The Billings Mustangs were ahead 8 to 6 at the bottom of the ninth. Luke Moran was pitching. It was two outs, bases loaded and the count was 3-2.
Phil sat in the bleachers. Next to him was a red headed little girl covered obnoxiously in freckles.
Phil leaned over to her and whispered.
“Do you know what magic is?”
“It’s that Harry Potter stuff,” said Brenda through her freckles.
“Know how it works?”
“It doesn’t work. It’s impossible.”
“Well it’s highly improbable. But not impossible. For example, according to quantum mechanics there is actually a chance you and I could disappear from these bleachers and appear on another planet watching another minor league team except they have arms like squids. It’s really, really, really unlikely but it theoretically could happen.”
“Whatever,” she said as she picked up her phone. Her dad came back to his seat with hot dogs and sodas. He stumbled on the stairs dumping soda and mustard went all over his clothes. An obnoxious fan laughed. An old man helped him get up.
“I’ll be back sweetie!” he said grinning through anger.
“So, you see, if I took this baseball and threw it up in the air, there is a CHANCE it would keep four feet over our head and follow the orbit of the earth in such a way that it would look like it was standing still. But it is so remote, we would call it impossible as far as our chance. But … it is NOT impossible. Now, if I were to do this in front of a science-based skeptic, and got lucky enough, he may actually see the ball float over my head, but he won’t believe it, nor SHOULD he.”
The pitcher threw the pitch – it was a hit! Two runs came tying the game. The next batter got up and on the first pitch hit a pop fly to left. It was caught and it was on to extra innings.
“So,” she said, “That’s not magic.”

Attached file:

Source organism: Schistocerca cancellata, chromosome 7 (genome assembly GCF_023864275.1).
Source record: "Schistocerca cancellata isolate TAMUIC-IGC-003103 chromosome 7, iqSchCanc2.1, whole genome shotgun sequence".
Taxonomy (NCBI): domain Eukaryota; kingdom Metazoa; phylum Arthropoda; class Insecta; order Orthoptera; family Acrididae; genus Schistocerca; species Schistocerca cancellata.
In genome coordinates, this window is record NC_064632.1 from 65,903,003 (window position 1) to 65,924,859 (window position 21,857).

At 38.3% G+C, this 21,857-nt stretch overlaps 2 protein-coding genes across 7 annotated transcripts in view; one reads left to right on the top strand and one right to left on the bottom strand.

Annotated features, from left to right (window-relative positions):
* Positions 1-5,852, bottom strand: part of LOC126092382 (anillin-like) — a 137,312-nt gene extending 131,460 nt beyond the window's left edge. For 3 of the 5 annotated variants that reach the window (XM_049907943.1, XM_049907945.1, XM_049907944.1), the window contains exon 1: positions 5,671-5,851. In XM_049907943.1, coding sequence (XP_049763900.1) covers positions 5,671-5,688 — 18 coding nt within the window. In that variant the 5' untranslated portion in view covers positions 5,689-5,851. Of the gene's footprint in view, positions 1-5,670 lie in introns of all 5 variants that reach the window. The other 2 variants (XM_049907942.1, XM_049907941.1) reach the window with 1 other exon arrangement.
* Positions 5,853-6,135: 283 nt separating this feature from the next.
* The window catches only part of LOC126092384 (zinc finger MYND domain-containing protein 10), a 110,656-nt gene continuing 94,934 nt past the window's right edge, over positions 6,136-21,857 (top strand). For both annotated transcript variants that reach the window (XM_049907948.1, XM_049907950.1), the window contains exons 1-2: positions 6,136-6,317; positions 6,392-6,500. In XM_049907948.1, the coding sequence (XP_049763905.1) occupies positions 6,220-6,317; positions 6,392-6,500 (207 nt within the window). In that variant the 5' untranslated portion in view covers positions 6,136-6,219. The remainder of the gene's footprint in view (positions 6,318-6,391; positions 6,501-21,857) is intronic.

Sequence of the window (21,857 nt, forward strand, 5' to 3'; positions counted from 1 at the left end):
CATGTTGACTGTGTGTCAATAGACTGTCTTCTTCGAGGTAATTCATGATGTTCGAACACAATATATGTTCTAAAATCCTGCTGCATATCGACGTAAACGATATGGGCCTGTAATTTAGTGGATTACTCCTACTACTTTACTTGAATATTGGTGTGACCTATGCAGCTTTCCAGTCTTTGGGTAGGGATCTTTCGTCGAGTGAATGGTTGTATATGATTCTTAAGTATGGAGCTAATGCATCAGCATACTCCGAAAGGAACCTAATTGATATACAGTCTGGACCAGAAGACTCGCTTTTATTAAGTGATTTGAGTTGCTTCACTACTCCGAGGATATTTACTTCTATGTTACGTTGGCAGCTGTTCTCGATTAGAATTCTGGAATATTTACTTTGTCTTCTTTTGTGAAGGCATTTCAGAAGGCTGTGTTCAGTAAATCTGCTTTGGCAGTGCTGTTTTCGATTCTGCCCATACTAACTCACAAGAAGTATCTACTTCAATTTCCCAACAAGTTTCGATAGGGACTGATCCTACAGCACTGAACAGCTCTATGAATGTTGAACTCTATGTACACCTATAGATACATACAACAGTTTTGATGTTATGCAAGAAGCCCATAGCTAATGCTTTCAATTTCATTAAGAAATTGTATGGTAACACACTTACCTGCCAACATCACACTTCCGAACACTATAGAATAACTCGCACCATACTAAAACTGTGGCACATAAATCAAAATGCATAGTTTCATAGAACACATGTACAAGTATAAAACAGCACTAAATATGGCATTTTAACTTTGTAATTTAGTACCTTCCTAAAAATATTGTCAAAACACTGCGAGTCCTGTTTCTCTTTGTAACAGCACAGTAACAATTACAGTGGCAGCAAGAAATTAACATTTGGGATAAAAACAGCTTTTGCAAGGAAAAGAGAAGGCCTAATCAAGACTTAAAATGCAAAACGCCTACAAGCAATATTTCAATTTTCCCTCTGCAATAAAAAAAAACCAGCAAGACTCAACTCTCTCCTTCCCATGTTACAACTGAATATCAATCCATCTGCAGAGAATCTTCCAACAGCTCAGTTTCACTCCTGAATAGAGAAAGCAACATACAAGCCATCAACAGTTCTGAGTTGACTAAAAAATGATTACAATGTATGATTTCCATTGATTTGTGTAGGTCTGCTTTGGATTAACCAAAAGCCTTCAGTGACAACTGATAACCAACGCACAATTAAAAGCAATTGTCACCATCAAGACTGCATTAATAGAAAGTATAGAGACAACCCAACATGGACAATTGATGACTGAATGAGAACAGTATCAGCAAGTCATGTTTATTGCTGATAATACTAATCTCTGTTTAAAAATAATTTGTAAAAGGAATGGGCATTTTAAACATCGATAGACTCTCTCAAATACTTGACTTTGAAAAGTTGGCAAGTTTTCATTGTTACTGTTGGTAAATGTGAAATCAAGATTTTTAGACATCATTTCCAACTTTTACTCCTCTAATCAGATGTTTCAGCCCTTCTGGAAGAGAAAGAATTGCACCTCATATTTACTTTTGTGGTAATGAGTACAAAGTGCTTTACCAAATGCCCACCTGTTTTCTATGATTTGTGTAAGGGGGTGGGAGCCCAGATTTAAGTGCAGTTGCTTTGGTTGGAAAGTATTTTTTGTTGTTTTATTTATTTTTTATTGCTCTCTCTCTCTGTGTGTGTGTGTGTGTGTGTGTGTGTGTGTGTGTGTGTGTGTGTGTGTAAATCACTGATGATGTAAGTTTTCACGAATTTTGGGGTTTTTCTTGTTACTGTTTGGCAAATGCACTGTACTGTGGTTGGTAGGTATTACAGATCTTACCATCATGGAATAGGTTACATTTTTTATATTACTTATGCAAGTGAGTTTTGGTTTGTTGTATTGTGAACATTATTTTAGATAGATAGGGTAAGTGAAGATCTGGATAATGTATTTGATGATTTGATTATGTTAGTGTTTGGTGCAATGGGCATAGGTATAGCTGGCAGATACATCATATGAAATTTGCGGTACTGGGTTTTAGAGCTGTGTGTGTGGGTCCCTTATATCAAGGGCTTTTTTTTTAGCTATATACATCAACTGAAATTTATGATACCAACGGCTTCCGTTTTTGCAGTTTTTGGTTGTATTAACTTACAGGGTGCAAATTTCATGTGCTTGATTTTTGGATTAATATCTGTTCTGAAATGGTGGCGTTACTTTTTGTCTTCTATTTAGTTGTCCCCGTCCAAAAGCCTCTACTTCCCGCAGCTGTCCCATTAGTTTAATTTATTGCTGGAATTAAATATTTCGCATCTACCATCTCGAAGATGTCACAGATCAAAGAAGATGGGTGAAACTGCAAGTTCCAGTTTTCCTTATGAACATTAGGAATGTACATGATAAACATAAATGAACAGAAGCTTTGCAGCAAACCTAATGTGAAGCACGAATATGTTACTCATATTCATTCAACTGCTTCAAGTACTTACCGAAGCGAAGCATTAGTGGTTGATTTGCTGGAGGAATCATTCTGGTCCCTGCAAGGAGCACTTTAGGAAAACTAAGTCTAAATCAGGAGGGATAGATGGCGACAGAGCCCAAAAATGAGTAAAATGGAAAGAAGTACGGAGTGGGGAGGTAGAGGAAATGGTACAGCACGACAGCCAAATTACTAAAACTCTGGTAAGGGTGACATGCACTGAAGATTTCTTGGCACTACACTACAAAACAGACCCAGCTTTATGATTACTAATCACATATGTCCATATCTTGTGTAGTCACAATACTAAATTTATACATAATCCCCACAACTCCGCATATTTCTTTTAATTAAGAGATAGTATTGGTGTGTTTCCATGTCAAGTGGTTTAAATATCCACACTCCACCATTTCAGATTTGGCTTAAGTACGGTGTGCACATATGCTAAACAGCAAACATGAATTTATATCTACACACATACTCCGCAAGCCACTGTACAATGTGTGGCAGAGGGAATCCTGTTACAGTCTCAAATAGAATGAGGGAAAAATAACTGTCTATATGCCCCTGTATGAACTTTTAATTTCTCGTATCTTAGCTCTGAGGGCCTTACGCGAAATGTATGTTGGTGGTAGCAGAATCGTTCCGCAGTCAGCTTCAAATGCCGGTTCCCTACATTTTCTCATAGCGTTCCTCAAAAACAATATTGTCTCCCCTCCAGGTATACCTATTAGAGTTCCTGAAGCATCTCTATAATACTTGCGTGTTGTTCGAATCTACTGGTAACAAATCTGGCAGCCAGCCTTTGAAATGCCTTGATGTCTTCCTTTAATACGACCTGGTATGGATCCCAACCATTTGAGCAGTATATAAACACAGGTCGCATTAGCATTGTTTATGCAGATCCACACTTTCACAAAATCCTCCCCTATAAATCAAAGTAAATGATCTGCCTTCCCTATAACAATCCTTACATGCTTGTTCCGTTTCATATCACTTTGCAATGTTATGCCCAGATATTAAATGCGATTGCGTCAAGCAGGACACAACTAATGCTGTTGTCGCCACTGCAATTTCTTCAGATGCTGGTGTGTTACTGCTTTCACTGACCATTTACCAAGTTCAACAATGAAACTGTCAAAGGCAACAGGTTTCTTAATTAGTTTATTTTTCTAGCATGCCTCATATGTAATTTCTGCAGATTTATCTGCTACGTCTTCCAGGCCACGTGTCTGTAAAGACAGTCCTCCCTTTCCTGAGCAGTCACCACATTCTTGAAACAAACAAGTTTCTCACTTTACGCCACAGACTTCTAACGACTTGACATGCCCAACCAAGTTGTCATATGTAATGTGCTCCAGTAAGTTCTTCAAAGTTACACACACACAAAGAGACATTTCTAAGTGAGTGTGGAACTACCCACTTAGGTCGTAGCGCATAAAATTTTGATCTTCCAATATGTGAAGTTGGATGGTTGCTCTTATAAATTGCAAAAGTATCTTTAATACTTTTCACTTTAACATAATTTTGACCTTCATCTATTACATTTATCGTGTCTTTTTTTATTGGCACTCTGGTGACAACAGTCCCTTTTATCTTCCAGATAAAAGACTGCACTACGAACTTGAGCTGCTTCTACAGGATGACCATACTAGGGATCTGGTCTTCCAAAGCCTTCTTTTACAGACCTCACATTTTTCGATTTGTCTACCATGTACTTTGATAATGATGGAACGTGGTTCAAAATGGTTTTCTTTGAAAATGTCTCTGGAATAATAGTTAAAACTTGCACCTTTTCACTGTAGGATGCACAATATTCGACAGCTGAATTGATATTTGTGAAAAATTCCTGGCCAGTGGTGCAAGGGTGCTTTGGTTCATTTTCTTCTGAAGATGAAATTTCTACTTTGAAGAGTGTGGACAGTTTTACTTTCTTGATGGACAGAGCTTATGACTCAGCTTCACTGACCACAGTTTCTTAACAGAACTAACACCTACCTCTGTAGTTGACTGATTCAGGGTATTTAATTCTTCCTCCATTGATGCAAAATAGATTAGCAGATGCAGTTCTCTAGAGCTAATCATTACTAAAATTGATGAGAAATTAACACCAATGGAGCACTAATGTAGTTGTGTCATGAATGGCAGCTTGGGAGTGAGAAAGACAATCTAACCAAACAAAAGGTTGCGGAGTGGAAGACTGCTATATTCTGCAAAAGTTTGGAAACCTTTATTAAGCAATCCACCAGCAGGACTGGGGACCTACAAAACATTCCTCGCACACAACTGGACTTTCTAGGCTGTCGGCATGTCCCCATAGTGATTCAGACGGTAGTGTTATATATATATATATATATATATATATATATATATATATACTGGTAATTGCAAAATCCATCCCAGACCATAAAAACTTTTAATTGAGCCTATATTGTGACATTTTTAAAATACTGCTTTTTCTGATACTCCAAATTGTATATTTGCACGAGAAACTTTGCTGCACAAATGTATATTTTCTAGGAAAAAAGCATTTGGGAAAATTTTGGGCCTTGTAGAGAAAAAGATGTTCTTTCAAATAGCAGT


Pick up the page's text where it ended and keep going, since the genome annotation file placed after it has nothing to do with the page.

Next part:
“Nope,” he said. “Magic would be the ability to make the highly, highly, HIGHLY improbable a routine execution. It would require mastery over quantum randomness. It would essentially be the power to load the dice of the universe to fall in the way you want them to.”
“What would YOU do with such power?” she asked.
Phil started tapping morse code on his A-11 wrist watch. Instantly, he and her were on a Rigball stadium on a moon of a gas giant in a binary star system. The red, hairy bipeds were throwing a ball at an player with a stick. The field was circular and there were five bases in a circle around the batter.
“I don’t see any tentacles,” she said.
“Tentacles are too creepy,” said Phil. “For me anyway. You don’t shock easily do you?”
She just looked at him. Her hand was shaking, but her resolve to show no fear was as strong as a Brandonian spider silk rope.
Phil started tapping on his watch again and they were back on earth in the same seats at the same moment they left.
“What’s your point?” she asked calmly as her phone shook slightly.
The players switched positions for the first extra inning. She touched the seat in front of her
“Dehler Park,” she said.
“I LIKE YOU!” grinned Phil. “You are AWESOME.”
“I’m a Doctor Who fan. Nothing surprises me,” she said her eye twitching.
“Noted. Now, here is what I want to ask you for this magical trip. I would really, really really encourage you to go into mathematics. I suspect you are smart. Damn smart. Scary smart. But the mathematics of earth have some critical mistakes that you need to find, fix AND KEEP TO YOURSELF. Be ruthless in your study. Accept no idea as given. That said, I think you may find it … um … magical.”
“You mean I would find that magic really doesn’t exist but actually does if you use math to hack quantum mechanics and stack the dice?”
“Semantics! Word play. PotaTO, poTAto, whatever. But If you want to put it that way … then … yeah.”
Phil got up to to leave.
“Go Mustangs!” he cheered and then turned to her.
“I won’t see you again my freckle-faced genius. But please … remember me.”
Phil headed for the exist. As he left her line of sight, she immediately went to pictures on her phone. There it was. The round ball field. The bases. The red bipedal players and the binary suns cresting over the top of the stadium. At the edge of the image was the rim of a gas giant planet.